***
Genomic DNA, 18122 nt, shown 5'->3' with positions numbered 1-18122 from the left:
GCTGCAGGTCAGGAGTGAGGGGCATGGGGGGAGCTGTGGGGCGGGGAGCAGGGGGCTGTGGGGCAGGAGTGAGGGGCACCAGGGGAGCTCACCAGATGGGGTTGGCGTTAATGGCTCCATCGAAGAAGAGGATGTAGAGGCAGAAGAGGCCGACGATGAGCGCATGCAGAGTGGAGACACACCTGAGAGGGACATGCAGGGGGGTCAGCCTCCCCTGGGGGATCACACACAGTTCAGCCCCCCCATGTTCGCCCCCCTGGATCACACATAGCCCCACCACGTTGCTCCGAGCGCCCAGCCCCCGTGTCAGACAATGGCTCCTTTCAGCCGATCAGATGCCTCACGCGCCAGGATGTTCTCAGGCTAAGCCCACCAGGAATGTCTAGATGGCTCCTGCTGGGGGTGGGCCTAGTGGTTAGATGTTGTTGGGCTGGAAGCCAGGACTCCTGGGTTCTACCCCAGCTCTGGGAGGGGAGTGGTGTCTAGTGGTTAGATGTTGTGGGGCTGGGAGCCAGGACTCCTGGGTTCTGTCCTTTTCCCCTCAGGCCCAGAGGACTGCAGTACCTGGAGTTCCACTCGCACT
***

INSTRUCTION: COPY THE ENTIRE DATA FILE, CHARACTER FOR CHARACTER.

Genomic DNA, 18122 nt, shown 5'->3' with positions numbered 1-18122 from the left:
GCTGCAGGTCAGGAGTGAGGGGCATGGGGGGAGCTGTGGGGCGGGGAGCAGGGGGCTGTGGGGCAGGAGTGAGGGGCACCAGGGGAGCTCACCAGATGGGGTTGGCGTTAATGGCTCCATCGAAGAAGAGGATGTAGAGGCAGAAGAGGCCGACGATGAGCGCATGCAGAGTGGAGACACACCTGAGAGGGACATGCAGGGGGGTCAGCCTCCCCTGGGGGATCACACACAGTTCAGCCCCCCCATGTTCGCCCCCCTGGATCACACATAGCCCCACCACGTTGCTCCGAGCGCCCAGCCCCCGTGTCAGACAATGGCTCCTTTCAGCCGATCAGATGCCTCACGCGCCAGGATGTTCTCAGGCTAAGCCCACCAGGAATGTCTAGATGGCTCCTGCTGGGGGTGGGCCTAGTGGTTAGATGTTGTTGGGCTGGAAGCCAGGACTCCTGGGTTCTACCCCAGCTCTGGGAGGGGAGTGGTGTCTAGTGGTTAGATGTTGTGGGGCTGGGAGCCAGGACTCCTGGGTTCTGTCCTTTTCCCCTCAGGCCCAGAGGACTGCAGTACCTGGAGTTCCACTCGCACT